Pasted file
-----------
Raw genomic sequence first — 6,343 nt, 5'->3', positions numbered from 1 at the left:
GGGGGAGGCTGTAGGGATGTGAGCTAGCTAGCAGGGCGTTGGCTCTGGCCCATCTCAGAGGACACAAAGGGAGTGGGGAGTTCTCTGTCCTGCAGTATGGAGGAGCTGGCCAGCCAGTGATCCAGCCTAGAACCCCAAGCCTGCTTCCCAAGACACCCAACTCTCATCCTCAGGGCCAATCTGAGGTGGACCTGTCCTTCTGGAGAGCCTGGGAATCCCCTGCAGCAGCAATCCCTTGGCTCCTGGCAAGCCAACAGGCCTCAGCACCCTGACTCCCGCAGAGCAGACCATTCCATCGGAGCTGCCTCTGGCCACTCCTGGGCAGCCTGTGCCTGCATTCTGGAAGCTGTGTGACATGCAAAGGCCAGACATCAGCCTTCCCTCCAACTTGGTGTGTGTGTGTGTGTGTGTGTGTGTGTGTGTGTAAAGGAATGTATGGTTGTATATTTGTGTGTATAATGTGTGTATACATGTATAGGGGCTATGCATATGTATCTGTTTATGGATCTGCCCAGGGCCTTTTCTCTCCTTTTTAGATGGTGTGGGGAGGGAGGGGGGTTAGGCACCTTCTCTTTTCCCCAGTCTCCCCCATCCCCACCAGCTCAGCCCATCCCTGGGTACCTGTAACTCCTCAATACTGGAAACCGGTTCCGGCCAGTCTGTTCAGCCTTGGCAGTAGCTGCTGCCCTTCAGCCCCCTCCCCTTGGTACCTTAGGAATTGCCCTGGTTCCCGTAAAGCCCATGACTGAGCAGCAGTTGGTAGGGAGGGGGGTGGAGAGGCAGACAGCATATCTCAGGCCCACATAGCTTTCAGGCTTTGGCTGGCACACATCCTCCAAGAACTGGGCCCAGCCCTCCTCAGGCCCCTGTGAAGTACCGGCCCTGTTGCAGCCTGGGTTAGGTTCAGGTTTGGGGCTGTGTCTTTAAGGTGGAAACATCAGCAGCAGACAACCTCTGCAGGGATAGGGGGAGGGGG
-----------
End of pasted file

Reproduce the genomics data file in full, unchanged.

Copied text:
Raw genomic sequence first — 6,343 nt, 5'->3', positions numbered from 1 at the left:
GGGGGAGGCTGTAGGGATGTGAGCTAGCTAGCAGGGCGTTGGCTCTGGCCCATCTCAGAGGACACAAAGGGAGTGGGGAGTTCTCTGTCCTGCAGTATGGAGGAGCTGGCCAGCCAGTGATCCAGCCTAGAACCCCAAGCCTGCTTCCCAAGACACCCAACTCTCATCCTCAGGGCCAATCTGAGGTGGACCTGTCCTTCTGGAGAGCCTGGGAATCCCCTGCAGCAGCAATCCCTTGGCTCCTGGCAAGCCAACAGGCCTCAGCACCCTGACTCCCGCAGAGCAGACCATTCCATCGGAGCTGCCTCTGGCCACTCCTGGGCAGCCTGTGCCTGCATTCTGGAAGCTGTGTGACATGCAAAGGCCAGACATCAGCCTTCCCTCCAACTTGGTGTGTGTGTGTGTGTGTGTGTGTGTGTGTGTGTAAAGGAATGTATGGTTGTATATTTGTGTGTATAATGTGTGTATACATGTATAGGGGCTATGCATATGTATCTGTTTATGGATCTGCCCAGGGCCTTTTCTCTCCTTTTTAGATGGTGTGGGGAGGGAGGGGGGTTAGGCACCTTCTCTTTTCCCCAGTCTCCCCCATCCCCACCAGCTCAGCCCATCCCTGGGTACCTGTAACTCCTCAATACTGGAAACCGGTTCCGGCCAGTCTGTTCAGCCTTGGCAGTAGCTGCTGCCCTTCAGCCCCCTCCCCTTGGTACCTTAGGAATTGCCCTGGTTCCCGTAAAGCCCATGACTGAGCAGCAGTTGGTAGGGAGGGGGGTGGAGAGGCAGACAGCATATCTCAGGCCCACATAGCTTTCAGGCTTTGGCTGGCACACATCCTCCAAGAACTGGGCCCAGCCCTCCTCAGGCCCCTGTGAAGTACCGGCCCTGTTGCAGCCTGGGTTAGGTTCAGGTTTGGGGCTGTGTCTTTAAGGTGGAAACATCAGCAGCAGACAACCTCTGCAGGGATAGGGGGAGGGGG